It's never been easy to pin down exactly what kind of festival SunFest aims to be. But whereas other festivals might try to hone in on a niche-but-loyal audience, the long-running SunFest sees its identity crisis as a virtue. It's easy to see why: since its 1982 debut, the festival has lured tens of thousands of repeat attendees through its open approach to booking. Past performers have included everyone from Blink 182 to Kendrick Lamar to Bob Dylan.
Nearly four decades in, SunFest isn't changing its formula (or lack thereof). If you're attending, expect to hear samplings from across the musical spectrum, from EDM to hip-hop to rock and pop. With so many diverse choices, we narrowed down the five acts you need to see this year.
OneRepublic. You probably know OneRepublic from that one giant hit Timbaland produced for the band back in 2007. Lead singer and songwriter Ryan Tedder knows this — he wrote the band's "All the Right Moves" as a self-deprecating take on the idea that the band had likely peaked. The song ended up becoming a hit in itself, and OneRepublic has kept at it, scoring more hits with songs like "Counting Stars" and "I Lived" along the way. Beyond the band's success, Tedder is one the most in-demand songwriters in the music business today, counting heavyweights like Adele and Beyonce as collaborators. 8:30 to 10 p.m. Thursday, May 2 on the Ford Stage.
G-Eazy. You know you've made it when you're making music with divas like Britney Spears, Cardi B, and Halsey. Unfortunately, G-Eazy's been in the dog house as of late after Halsey, the rapper's ex-girlfriend, reportedly wrote her chart-topping, angry missive, "Without Me," in the aftermath of his rumored infidelity. See if he can work his way back into the public's good graces at his Friday night headlining set at SunFest. 9:30 to 11 p.m. Friday, May 3 on the Ford Stage.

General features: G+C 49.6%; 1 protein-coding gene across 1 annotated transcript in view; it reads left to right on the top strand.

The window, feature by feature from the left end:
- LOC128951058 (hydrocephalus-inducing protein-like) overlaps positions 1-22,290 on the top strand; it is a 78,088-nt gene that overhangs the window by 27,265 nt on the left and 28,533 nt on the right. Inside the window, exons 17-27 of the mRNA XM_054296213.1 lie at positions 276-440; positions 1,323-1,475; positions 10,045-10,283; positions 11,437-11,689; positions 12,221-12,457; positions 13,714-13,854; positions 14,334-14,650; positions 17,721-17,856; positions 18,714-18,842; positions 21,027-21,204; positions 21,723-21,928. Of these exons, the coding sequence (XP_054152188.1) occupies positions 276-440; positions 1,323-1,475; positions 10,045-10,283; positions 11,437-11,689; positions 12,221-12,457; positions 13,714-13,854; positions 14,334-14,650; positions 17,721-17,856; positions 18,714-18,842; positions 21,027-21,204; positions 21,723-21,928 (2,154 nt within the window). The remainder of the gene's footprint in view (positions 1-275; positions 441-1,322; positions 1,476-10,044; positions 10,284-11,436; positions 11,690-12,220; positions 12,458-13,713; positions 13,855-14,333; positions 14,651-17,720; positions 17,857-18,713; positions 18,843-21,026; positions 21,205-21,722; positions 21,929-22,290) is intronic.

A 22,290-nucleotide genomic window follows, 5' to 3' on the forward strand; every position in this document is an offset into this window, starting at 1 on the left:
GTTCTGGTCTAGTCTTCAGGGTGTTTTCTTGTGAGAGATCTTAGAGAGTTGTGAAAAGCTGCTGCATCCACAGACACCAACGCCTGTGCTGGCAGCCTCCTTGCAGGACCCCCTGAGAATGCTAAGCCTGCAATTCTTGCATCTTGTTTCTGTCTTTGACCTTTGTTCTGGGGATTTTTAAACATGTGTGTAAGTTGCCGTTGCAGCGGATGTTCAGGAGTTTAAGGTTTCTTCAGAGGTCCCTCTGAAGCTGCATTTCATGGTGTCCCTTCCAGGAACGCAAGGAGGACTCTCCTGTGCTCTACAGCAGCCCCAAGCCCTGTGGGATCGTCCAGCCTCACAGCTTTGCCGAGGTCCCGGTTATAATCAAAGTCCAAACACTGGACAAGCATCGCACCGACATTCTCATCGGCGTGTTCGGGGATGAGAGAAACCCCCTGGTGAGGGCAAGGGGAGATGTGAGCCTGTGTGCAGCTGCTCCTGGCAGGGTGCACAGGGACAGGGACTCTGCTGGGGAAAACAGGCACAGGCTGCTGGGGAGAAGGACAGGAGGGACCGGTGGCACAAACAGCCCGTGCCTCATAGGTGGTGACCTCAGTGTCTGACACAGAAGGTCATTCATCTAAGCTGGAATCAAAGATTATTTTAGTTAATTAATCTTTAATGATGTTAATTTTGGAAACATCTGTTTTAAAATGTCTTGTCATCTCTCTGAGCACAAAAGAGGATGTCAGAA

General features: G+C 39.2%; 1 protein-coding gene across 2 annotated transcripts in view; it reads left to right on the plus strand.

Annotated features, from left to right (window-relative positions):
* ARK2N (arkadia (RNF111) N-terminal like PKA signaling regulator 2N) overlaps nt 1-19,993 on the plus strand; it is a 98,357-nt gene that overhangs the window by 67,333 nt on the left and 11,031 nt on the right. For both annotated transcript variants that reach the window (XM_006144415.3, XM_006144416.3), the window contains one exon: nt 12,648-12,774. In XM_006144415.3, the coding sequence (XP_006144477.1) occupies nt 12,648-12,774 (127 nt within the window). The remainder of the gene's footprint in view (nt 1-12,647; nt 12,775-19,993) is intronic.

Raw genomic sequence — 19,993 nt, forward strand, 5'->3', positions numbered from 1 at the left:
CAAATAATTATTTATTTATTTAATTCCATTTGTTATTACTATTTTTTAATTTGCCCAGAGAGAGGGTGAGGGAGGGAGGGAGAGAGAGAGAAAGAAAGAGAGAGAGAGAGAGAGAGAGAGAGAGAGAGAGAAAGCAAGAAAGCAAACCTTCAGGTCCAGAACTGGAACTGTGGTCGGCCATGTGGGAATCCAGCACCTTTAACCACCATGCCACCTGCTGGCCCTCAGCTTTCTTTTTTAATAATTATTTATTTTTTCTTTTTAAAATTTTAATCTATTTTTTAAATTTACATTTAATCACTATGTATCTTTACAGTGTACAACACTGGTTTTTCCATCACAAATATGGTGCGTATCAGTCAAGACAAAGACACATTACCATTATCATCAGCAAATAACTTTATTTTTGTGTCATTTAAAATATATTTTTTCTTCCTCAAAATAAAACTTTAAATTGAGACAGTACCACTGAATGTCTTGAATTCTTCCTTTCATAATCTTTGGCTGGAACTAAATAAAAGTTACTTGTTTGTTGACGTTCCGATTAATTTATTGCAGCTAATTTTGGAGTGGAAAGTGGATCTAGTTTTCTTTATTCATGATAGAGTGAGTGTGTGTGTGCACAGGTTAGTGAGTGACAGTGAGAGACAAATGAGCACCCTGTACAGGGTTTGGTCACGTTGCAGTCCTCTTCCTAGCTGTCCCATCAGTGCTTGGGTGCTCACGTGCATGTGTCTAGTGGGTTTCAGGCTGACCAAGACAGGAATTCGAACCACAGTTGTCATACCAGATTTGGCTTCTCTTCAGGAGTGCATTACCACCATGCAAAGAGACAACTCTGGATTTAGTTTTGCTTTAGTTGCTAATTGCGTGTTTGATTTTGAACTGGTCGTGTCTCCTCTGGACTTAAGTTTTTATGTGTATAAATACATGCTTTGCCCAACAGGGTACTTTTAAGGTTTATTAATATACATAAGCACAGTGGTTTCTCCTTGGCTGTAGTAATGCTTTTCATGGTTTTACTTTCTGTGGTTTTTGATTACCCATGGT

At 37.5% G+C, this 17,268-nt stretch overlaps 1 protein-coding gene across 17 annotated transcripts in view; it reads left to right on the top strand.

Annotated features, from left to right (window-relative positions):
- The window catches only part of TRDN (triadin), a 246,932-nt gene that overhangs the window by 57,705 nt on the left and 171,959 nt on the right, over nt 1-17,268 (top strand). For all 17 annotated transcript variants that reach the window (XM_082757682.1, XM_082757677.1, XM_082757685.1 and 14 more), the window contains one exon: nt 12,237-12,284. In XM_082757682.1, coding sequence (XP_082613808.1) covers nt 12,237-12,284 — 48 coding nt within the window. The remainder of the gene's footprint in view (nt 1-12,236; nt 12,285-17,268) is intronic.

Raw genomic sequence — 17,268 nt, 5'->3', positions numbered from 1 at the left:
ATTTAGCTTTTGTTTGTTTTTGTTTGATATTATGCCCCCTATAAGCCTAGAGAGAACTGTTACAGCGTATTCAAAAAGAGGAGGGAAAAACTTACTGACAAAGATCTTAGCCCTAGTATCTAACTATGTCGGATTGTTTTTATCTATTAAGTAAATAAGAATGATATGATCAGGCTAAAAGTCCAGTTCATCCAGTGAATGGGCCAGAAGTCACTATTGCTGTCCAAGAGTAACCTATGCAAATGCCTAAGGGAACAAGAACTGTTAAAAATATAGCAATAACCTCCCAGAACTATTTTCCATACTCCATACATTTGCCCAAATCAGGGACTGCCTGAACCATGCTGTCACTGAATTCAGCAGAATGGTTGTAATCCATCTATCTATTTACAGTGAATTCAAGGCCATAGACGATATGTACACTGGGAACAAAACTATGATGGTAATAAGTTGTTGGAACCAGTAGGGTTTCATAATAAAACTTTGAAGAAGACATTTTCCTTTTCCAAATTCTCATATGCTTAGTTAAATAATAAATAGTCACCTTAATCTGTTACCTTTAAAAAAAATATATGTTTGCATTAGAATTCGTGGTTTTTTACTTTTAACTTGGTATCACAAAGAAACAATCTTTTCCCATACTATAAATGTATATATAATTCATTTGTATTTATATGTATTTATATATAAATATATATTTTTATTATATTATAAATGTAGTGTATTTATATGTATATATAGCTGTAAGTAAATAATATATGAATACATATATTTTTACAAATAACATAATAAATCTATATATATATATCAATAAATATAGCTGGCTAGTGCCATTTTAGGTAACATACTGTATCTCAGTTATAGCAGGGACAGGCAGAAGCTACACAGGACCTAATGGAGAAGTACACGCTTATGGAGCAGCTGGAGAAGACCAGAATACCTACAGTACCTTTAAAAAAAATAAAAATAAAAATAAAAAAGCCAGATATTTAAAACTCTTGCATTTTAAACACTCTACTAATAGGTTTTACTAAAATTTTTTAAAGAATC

Diplo. This larger-than-life DJ has ruled the stages at every EDM festival known to man. Now it's time to dominate a different kind of crowd. Diplo's hour-and-a-half set is among the most anticipated at this year's festival. To underscore just how unconventional SunFest's conflicts can be, Diplo's set coincides with headlining performances by Papa Roach and Don Omar. Diplo owns the night, though: His set will close out the festival's Saturday night festivities. 9:30 to 11 p.m. at the Ford Stage.
Garbage. Most SunFest attendees probably aren't hoping for rain this weekend, but Garbage frontwoman Shirley Manson once famously sang, "I'm only happy when it rains," so she might be. In a lineup that features music by party favorites like Diplo and Ludacris, Garbage will cast an angsty shadow over West Palm on the festival's final day. But it'll be worth it to stroll over to the dark side with the band, whose queer-affirming music was decades ahead of its time when the band first broke through in the mid-90s. 2:25 to 3:30 p.m. at the JetBlue Stage.
Tears for Fears. It's nearly impossible to make a perfect album, but Tears for Fears got pretty damn close with 1984's Songs from the Big Chair. The album spawned classics like "Shout," "Everybody Wants to Rule the World," and "Head Over Heels," but listing the band's timeless contributions doesn't do it justice. Tears for Fears is still among the most compelling live acts touring in 2019. Cross your fingers for the band's soul-stirring cover of Radiohead's "Creep" — even if you're sick of the song, the band breathes new life into the modern staple. 7:15 to 8:45 p.m. at the Jet Blue Stage.
Keep New Times Broward-Palm Beach Free... Since we started New Times Broward-Palm Beach, it has been defined as the free, independent voice of South Florida, and we would like to keep it that way. Offering our readers free access to incisive coverage of local news, food and culture. Producing stories on everything from political scandals to the hottest new bands, with gutsy reporting, stylish writing, and staffers who've won everything from the Society of Professional Journalists' Sigma Delta Chi feature-writing award to the Casey Medal for Meritorious Journalism. But with local journalism's existence under siege and advertising revenue setbacks having a larger impact, it is important now more than ever for us to rally support behind funding our local journalism. You can help by participating in our "I Support" membership program, allowing us to keep covering South Florida with no paywalls.